Archive for the ‘words’ Category
Diaphanous was one of my first gos at Artwiculate. I tried one a couple of nights earlier but it was only 5 minutes before the end of the 24 hours and it didn’t register – the word was Quagmire. “I admire a good quagmire, something you can really get stuck into”
The challenge of writing well in 140 characters is something else you can really get stuck into – it has something of the unities of classical drama about it. Some people really seem to shine at it like Russell no T Davies of Wired UK.
I came across Artwiculate because I’m always on the look-out for inspirational word stuff in my capacity as a non-exec (NED – another word game I indulge in is collecting TLAs) of Wordia, the video dictionary which is a quagmire in itself once you immerse yourself in all those lovely words and definitions like Vibrato, Neologism and Flannel.
Some of my recent Artwiculate entries:
A John Osborne one…
The Avocado Bathroom Suite – a drama by Kitsch N. Sink. Jimmy looks back in anger on a miserable visit to Habitat with posh cow Alison.
A Steely Dan one…
Yesterday’s Ephemeral is today’s Ephem: no static at all
An Evelyn Waugh/Men at Arms one…
Lissome up, men, I want this march lithe, quick and graceful – by the left, lithe, quick and graceful march! left, right, left, right…
Just a reminder : I’m still collecting Three Letter Acronyms aka TLAs
and it’s a richer world than you may think:
TLC = yes of course Tender Loving Care but also…
|Text Local Coordinates|
|The Learning Channel|
|Third Level Cache|
|Tables & Ladders & Chairs (pro wrestling)|
|TACOM (Tank-Automotive and Armaments Command) Learning Center [a marvelllous double acronym from the military-industrial complex]|
|Tactical Landing Craft|
|Tactical Leaders Course|
|Tailored Logistics Corporation (US defense contractor specializing in the development of component overhaul kits)|
|Targeted Learning Corporation|
|Tastes Like Chicken|
|Tasty Little Crackers (Kashi Company)|
|Taxi & Limousine Commission (New York City)|
|Teacher Leadership Council (Mormon Church)|
|Teaching and Learning Centre (Australia)|
|Teaching and Learning Committee|
|Team Leadership Center|
|Team Life Care Insurance Pvt Ltd (India)|
|Tech Logic Corporation (library services company)|
|Technology Learning Center|
|Technology Life Careers|
|Technology Life Cycle|
|Teen Life Conference|
|Telecommunication Line Controller|
|Telephone Line Control|
|Time to Lane Crossing|
|Tender Loving Cuisine (Five Dock, NSW, Australia)|
|Tennessee Llama Community|
|Term Loan C|
|Ternary Linear Code|
|Territory Logistics Center (FEMA)|
|Test Loop Combination|
|Texas Land & Cattle (restaurant)|
|Texas Logistics Corporation|
|Texas Lutheran College|
|The Laser Center (laser vision correction)|
|Tool Command Language|
|Top Level Care|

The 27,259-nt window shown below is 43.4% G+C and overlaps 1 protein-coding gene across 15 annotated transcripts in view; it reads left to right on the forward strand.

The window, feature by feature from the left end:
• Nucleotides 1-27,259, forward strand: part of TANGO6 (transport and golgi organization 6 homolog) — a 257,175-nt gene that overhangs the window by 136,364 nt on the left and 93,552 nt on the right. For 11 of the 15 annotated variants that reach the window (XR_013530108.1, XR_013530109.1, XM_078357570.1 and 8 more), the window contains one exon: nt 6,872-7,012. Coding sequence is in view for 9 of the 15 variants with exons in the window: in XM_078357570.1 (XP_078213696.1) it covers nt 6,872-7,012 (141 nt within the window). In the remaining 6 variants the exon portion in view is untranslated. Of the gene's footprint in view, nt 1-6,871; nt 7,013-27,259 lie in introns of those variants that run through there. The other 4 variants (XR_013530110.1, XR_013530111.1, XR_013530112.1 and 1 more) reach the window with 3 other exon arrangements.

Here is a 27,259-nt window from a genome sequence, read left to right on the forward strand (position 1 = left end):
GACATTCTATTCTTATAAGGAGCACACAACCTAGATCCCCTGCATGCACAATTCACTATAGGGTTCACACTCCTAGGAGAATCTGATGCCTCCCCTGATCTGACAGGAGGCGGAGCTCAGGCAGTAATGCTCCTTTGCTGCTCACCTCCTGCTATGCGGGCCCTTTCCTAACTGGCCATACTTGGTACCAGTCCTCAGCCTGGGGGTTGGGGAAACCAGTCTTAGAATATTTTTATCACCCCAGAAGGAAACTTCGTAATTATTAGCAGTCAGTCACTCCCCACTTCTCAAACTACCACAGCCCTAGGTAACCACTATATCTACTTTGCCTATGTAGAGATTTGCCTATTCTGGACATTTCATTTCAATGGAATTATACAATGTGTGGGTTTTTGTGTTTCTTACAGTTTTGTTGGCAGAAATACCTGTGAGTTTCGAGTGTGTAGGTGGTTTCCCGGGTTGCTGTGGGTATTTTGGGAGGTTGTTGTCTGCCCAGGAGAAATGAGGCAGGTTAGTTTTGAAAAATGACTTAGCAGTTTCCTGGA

|The Latino Coalition (Washington, DC)|
|The Laughing Classroom (book)|
|The Leadership Center|
|The Leaky Cauldron (Harry Potter website)|
|The Learning Collaborative (Columbia, South Carolina)|
|The Learning Company|
|Top Level Categories|
|The Lego Company|
|The Library Corporation|
|The Lost Creatures (gaming clan)|
|The Loveline Companion|
|Therapeutic Lifestyle Change|
|Thermochromic Liquid Crystal|
|Thin Layer Chromatography|
|Three Letter Code|
|Thunderbird Language Center (Glendale, Arizona)|
|Tiwi Land Council (statutory authority representing Aboriginal Owners of Tiwi Islands)|
|Toastmasters Learning Center|
|Tomatoes, Lettuce, and Cheese|
|Top Line Creations (Utah)|
|Total Lack of Consideration|
|Total Lateral Clearance (highway capacity, civil engineering)|
|Total Leucocyte Count|
|Total Lines of Code|
|Total Logistic Control|
|Total Lung Capacity|
|Total Lymphocyte Count|
|Tough Logging Conditions (oil industry)|
|Touro Law Center|
|Toxic Links Coalition|
|Toyota Land Cruiser|
|Toys for Local Children (charity)|
|Trac Lapping Club|
|Trades and Labor Council of Western Australia|
|Traffic Light Chart (integrated three-tiered reporting system/format)|
|Traffic Load Control|
|Transformation Life Cycle|
|Transformational Learning Connections|
|Transformative Learning Centre (Ontario Institute for Studies in Education, University of Toronto)|
|Transformer-rectifier Line Contactor|
|Transgender Liberation and Care|
|Transitional Learning Center|
|Transitional Line Charge|
|TransLogistique, Canada (Logistics and SCM training)|
|Transmission Line Coupler|
|Transport Logical Connection (Ciena)|
|Transport-, Informatik-, Logistik-Consulting GmbH|
|Transportation & Logistics Council, Inc. (formerly Transportation Consumer Protection Council, TCPC)|
|Transportation for Livable Communities|
|Tratado de Libre Comercio|
|Tri-Level Compression (ACS Communications)|
|Trichotillomania Learning Center (Santa Cruz, CA)|
|Trinity Lutheran College|
|Tripp Lake Camp (Poland, Maine)|
|Trivial Loot Code (Everquest game)|
|Trotskyist League of Canada|
|TrueLicense Library Collection|
|Trunk Logic Circuit (Nortel)|
|Truth in Labeling Campaign|
|Tuckerton Lumber Company|
|Tunable Laser Channel (Agilent)|
|Two Letter Clan (gaming clan)|
|Talbo Lago Carrossiers|
|Total Linux Coverage|
I’m sitting here in the James Joyce Foundation in Zurich with in front of me a copy of ‘Thom’s Official Directory of the United Kingdom of Great Britain and Ireland for the year 1904’ published in Dublin by Thom & Co. (Limited) of Middle Abbey-Street. 1904 is the year in which Joyce’s Ulysses is set. This big red volume is the reference book Joyce used to recreate the detail of Dublin from exile here in Zurich. Joyce came to the city on leaving Dublin in 1904 (hence the choice of date for the novel – it is Dublin as fixed at the point of exile) accompanied by his other half, Nora Barnacle. They moved on to Italy/Trieste, back to Zurich, and on to Paris. Much of Ulysses (1922) was written here in Zurich. Joyce left occupied France in 1940 for Zurich where he died in 1941 (aged 59) and is buried.
So I’m flying in this morning with my iPod Shuffle on and up pops Van the Man singing ‘Too Long in Exile‘ with the line “just like James Joyce, baby / Too long in exile” – one of those meant to be moments.